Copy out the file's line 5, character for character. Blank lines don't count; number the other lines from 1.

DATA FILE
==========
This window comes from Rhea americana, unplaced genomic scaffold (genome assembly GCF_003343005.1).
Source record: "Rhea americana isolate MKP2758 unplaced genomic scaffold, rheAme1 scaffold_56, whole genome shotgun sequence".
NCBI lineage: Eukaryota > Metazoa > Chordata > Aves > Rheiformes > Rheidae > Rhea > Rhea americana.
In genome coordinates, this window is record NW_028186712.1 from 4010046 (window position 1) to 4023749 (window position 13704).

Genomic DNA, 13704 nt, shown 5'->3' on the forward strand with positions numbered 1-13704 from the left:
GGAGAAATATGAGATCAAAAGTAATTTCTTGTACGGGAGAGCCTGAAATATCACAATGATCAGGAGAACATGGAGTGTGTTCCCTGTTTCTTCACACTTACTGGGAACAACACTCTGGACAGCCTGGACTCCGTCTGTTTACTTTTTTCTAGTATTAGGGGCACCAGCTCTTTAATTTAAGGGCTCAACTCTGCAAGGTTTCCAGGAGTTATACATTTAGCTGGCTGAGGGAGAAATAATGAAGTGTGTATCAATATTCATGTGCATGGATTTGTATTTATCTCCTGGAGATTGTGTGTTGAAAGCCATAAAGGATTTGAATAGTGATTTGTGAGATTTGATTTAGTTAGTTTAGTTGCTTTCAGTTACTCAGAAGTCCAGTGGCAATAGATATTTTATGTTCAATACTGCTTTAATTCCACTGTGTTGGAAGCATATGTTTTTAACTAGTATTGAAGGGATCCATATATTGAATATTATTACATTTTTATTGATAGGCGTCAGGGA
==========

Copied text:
Genomic DNA, 13704 nt, shown 5'->3' on the forward strand with positions numbered 1-13704 from the left: